I love cycling, both watching and doing it myself. One of the cool things is that is very data driven sport and thanks to Strava much of this becomes available to anyone, not just the elite athletes. Of course I would love to do more and get this data into Power BI. Thanks to Strava’s API’s and the new Power BI custom data connector SDK this is now possible!
I started building this connector the day the SDK became available but unfortunately got stuck a bit and I wasn’t happy with the code I wrote, I knew this could be done easier but I am a DAX guy not an M guy at the same level as DAX :). But thanks to the new amazing examples Matt has created I was able to finish the connector!
To start, the connector I wrote is fully available on GitHub: https://github.com/Kjonge/PowerBIStravaConnector. It is mostly based on the samples provided by the data connector team so I won’t go too much into the actual building of the connector itself. I added many comments to the code and point to the samples I stole them from . But honestly it is pretty straightforward copy and paste from the samples when your service uses REST API’s with OAuth 2 and JSON payloads.
So let’s look at how to get it running yourself before we look at using it:
- First make sure you have the latest version of Power BI desktop
- Second make sure you have Visual Studio (2015 or 2017) installed so you can download and set up the Power Query SDK from here: https://marketplace.visualstudio.com/items?itemName=Dakahn.PowerQuerySDK
- Next you need to get the code from my project from GitHub, just go to https://github.com/Kjonge/PowerBIStravaConnector and click on download and open in Visual Studio:
- This now opens it in Visual Studio where you can “clone” the code to your local HD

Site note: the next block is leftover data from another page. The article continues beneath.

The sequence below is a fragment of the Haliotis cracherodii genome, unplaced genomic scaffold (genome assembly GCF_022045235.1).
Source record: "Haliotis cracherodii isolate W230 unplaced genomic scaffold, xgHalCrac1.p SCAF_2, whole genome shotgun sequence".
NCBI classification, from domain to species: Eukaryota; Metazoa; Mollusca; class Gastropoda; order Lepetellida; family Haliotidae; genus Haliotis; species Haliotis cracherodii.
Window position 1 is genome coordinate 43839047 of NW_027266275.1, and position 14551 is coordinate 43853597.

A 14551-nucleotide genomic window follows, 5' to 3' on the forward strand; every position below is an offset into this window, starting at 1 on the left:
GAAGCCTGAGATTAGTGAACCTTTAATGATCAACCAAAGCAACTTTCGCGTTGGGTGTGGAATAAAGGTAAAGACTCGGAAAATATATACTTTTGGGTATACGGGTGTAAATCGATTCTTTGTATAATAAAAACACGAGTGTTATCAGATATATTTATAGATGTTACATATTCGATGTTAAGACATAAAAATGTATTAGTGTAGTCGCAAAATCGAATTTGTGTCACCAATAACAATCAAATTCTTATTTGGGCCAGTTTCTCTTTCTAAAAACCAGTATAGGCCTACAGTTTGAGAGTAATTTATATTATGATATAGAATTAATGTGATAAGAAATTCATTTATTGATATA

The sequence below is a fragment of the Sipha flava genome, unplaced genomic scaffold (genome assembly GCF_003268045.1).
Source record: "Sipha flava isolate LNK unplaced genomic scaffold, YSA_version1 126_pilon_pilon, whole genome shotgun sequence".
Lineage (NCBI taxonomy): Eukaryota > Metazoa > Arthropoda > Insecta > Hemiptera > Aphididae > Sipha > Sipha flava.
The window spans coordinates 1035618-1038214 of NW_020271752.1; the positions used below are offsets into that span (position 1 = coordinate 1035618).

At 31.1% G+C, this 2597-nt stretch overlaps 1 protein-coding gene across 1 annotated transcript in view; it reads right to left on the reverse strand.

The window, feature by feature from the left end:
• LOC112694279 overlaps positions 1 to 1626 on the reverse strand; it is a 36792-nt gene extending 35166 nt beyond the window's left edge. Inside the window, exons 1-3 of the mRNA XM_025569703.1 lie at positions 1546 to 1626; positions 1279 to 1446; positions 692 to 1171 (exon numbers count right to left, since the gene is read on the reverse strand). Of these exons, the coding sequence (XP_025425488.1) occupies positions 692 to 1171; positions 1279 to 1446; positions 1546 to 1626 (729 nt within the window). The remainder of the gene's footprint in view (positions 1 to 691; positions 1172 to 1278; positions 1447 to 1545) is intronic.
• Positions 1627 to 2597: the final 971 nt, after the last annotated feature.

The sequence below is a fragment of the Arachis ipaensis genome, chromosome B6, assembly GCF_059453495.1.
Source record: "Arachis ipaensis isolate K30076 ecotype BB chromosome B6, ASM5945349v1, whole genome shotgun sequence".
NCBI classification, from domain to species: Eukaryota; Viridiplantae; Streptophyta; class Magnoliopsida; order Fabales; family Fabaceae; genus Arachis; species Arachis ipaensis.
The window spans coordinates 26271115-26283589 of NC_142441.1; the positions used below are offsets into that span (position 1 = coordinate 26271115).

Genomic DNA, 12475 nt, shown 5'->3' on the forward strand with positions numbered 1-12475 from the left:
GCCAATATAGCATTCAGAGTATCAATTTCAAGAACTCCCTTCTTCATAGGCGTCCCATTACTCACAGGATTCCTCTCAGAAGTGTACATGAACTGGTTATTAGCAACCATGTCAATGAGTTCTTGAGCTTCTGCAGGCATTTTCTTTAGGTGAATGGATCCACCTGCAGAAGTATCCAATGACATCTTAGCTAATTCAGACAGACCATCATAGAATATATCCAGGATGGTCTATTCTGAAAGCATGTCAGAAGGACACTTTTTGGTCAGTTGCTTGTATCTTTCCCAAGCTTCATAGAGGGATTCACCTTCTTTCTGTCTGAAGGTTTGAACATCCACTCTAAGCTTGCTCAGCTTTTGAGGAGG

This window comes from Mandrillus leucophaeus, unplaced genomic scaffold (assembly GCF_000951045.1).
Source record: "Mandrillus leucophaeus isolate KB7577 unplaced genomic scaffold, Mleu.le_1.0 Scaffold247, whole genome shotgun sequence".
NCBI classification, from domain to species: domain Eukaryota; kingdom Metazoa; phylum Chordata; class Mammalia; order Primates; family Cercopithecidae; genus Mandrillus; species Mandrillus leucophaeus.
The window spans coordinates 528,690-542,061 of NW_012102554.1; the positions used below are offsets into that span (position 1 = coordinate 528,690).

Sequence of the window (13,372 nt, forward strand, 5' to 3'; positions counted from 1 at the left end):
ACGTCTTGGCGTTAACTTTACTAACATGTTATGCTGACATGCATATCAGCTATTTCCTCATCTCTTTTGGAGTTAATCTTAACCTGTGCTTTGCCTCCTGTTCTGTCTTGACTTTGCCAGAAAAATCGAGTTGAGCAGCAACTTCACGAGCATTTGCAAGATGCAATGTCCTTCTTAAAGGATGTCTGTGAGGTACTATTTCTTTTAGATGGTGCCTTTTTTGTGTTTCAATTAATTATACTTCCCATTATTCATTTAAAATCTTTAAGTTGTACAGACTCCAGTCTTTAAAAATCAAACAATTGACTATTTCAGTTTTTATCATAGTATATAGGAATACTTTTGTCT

- This opens the project where I can double click the solution
- Now this will open the solution that we need:
- As you might notice two files are missing, these are the files that are needed to authenticate with Strava using OAuth, a Client ID and Client Secret. In the current version of the Connector SDK this information is needed locally to be able to connect. There is an item on the road map (before it goes RTM) to move this into a cloud based solution so you can distribute connectors without having to add the client id and secret into the code itself. But for now during the preview we need to add them locally, so I add these files for now.
- To get the Client ID and Secret I need to create an app with Strava, so I go to https://www.strava.com/settings/api to create the app. This will allow me to interact with strava information on a users behalf. I go to my profile and “API application”
As you can see (well I deleted my Client ID and secret) but now you can get the client ID and Secret
- Also important is to set the right redirect URL, in this case OAuth.PowerBI.com, this used in the OAuth Authentication flow:
- I use that information to add two files to my solution called client_id and client_secret that contain just those 2 values that you can copy from the app you just created in the Strava site.
- Now you will notice two new icons next to the files, this means these files are excluded from github so you will never accidentally publish the client id and secret when making updates to the connector (feel free to :))
Also it is important that both these files are set to Compile so that they will be included in the build (they should be automatically but it is worth double checking)
- Now we are ready to build the connector and load it into Power BI desktop. Just Build the solution and you should get a compiled mez file in your debug folder (it doesn’t matter if you do a release or debug build)
- This file I copy to a folder that the Power BI desktop will look at “C:\Users\YOURUSERNAME\Documents\Power BI Desktop\Custom Connectors”
Next I have to make sure I turn on the Preview feature in Power BI desktop(note: this feature is no longer in preview so this is not needed anymore):
- Now that the custom connectors are released you need to change data extension security settings to allow extensions without validation. Go to Power BI Desktop select File > Options and Settings > Options > Security.
- Now get the Strava connector available in Power BI dekstop.
Now that we have the connector available, let’s look at using it:
- I now have a Strava connector in my Power BI desktop
- When I select it I get asked to sign in:
- Clicking sign allows me to sign in to Strava and Connect
- After connecting it shows me the Navigator where the real magic happens:
- Here you see 2 tables that are exposed, 1 with Activities and another with Athlete information, I select both. Clicking on them gives me a preview:
- After pressing Load the data gets loaded into Power BI desktop. Done!
- This now gives me a ton of data for all my tracked activities in Strava:
- That I can now use to analyze:
- And build a report on: